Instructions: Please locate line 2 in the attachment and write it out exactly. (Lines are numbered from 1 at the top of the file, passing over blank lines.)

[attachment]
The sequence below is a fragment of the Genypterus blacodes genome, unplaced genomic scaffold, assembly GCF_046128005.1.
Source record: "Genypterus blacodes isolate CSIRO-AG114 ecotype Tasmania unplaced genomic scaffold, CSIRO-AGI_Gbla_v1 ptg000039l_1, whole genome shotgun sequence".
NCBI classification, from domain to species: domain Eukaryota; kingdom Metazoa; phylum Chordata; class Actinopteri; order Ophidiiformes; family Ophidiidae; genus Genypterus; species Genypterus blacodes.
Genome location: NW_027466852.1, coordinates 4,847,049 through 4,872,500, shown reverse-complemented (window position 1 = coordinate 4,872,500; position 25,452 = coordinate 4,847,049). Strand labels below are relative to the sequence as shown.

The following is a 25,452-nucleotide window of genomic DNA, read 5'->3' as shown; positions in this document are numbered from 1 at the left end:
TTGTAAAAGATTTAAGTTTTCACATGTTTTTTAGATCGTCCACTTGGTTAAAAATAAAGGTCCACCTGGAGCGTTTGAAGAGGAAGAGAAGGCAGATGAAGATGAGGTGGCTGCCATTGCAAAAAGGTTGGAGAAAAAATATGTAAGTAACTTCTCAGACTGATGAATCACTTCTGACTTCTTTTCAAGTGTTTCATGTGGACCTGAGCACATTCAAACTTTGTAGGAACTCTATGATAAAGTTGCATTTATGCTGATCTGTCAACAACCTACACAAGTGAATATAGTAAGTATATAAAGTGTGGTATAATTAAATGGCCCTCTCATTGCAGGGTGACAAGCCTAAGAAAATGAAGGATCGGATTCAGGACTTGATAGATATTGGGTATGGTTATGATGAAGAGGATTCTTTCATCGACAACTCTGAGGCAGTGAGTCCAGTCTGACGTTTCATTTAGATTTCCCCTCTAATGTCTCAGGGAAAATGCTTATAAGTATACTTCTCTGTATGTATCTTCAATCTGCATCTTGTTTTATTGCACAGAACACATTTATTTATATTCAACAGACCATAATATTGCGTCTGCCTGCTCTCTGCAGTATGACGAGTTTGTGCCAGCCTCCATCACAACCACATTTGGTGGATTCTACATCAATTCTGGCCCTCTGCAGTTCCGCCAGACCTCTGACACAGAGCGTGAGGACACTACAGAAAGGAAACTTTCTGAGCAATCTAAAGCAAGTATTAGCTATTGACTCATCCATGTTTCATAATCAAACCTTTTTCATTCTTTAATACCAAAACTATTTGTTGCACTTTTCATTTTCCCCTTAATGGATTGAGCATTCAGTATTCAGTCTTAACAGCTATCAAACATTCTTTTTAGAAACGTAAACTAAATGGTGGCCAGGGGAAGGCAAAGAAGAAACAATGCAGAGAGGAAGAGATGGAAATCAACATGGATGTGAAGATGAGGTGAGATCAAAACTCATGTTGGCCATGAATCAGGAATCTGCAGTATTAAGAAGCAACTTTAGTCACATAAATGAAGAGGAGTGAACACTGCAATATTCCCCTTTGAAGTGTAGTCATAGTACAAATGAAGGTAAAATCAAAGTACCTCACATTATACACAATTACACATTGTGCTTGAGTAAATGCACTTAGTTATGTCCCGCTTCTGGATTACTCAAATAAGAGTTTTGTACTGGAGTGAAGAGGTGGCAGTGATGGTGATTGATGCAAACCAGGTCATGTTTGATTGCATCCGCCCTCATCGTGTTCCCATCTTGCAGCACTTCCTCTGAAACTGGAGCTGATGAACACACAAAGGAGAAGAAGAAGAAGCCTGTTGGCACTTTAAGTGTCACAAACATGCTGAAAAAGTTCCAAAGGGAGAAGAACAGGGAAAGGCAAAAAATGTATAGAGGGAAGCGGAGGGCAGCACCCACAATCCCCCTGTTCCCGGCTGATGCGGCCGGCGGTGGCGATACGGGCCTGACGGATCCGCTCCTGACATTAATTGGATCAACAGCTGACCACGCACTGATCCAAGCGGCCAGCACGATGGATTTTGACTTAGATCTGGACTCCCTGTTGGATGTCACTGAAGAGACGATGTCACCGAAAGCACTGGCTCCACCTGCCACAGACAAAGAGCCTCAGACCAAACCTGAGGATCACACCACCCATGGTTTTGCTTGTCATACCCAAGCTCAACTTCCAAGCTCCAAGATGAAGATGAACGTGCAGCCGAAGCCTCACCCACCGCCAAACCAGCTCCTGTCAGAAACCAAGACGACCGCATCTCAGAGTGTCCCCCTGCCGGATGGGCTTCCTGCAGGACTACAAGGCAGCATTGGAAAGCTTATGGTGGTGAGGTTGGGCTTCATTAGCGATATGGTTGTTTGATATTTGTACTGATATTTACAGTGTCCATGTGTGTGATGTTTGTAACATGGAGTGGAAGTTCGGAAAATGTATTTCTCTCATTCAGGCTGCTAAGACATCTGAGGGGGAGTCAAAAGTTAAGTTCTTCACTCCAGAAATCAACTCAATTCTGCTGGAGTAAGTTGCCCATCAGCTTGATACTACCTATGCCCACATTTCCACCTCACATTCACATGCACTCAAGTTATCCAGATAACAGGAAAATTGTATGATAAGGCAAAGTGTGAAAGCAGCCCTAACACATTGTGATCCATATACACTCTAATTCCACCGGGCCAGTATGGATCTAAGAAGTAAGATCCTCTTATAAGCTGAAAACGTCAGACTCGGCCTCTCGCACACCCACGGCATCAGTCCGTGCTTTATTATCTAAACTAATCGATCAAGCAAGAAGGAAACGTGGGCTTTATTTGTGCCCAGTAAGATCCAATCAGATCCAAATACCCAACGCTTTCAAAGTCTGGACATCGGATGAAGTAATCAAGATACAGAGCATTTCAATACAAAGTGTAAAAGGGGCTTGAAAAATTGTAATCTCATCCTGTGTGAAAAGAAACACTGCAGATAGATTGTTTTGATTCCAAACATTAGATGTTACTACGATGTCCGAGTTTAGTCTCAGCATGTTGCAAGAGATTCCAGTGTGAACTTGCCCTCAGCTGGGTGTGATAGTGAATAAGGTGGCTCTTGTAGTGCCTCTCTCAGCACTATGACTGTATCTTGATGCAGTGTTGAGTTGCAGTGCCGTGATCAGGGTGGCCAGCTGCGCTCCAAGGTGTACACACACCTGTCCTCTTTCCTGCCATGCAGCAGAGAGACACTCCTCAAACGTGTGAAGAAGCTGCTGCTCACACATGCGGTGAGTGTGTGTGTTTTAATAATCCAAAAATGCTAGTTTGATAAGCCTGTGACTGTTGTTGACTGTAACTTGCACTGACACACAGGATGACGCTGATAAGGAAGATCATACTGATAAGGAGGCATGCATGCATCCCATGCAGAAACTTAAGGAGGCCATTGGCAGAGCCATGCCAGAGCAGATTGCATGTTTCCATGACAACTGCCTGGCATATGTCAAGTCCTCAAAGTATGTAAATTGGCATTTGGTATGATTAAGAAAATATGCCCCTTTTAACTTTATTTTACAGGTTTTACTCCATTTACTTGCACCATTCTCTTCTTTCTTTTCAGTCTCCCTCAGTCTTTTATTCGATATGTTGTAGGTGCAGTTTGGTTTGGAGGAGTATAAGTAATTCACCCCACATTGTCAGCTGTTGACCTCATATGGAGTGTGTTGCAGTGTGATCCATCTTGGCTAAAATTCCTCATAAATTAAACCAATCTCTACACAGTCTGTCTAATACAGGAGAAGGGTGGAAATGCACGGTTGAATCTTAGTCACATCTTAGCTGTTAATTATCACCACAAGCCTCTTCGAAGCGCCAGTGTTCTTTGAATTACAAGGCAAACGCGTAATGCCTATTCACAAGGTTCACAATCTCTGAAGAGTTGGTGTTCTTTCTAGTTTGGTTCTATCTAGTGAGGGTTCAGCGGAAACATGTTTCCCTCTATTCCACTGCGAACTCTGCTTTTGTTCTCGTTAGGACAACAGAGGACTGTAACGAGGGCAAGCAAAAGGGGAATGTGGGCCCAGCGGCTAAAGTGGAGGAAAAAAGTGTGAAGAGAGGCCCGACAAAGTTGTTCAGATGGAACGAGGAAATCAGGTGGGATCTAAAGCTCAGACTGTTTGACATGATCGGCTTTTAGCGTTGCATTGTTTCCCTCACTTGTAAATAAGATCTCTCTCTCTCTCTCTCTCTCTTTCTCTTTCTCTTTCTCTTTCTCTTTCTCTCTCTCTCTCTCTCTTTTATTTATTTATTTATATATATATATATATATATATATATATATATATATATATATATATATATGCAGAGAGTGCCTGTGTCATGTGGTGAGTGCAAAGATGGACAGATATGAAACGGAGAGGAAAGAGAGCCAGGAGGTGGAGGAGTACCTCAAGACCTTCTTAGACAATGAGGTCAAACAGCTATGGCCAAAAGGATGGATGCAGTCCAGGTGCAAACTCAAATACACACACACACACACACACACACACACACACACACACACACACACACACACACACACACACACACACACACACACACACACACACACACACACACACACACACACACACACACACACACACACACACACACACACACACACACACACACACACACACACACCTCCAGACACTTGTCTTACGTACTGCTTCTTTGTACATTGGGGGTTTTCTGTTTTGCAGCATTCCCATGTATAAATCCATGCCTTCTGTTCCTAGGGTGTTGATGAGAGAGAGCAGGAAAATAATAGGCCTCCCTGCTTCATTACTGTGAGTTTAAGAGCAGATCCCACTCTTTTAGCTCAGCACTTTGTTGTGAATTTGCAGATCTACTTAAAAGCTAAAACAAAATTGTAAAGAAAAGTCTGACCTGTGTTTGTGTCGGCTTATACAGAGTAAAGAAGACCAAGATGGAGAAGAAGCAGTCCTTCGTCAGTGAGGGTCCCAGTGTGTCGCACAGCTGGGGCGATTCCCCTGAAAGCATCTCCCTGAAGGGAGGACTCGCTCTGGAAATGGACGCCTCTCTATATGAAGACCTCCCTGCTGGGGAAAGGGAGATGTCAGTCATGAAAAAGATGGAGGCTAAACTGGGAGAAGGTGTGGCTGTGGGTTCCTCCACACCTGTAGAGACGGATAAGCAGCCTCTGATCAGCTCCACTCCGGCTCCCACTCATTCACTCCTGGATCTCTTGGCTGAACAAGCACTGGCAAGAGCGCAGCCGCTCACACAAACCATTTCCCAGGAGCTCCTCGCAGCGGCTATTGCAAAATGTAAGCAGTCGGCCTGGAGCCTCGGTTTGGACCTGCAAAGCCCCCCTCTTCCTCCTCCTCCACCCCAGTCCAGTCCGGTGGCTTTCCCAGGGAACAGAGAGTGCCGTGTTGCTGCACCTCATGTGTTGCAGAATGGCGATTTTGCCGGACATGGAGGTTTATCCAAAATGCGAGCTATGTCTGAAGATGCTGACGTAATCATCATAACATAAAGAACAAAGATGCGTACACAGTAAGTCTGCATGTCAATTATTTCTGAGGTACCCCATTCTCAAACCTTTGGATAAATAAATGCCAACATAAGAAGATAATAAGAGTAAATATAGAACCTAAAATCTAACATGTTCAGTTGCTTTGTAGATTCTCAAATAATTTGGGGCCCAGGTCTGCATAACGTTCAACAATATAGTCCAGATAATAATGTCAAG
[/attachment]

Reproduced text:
Source record: "Genypterus blacodes isolate CSIRO-AG114 ecotype Tasmania unplaced genomic scaffold, CSIRO-AGI_Gbla_v1 ptg000039l_1, whole genome shotgun sequence".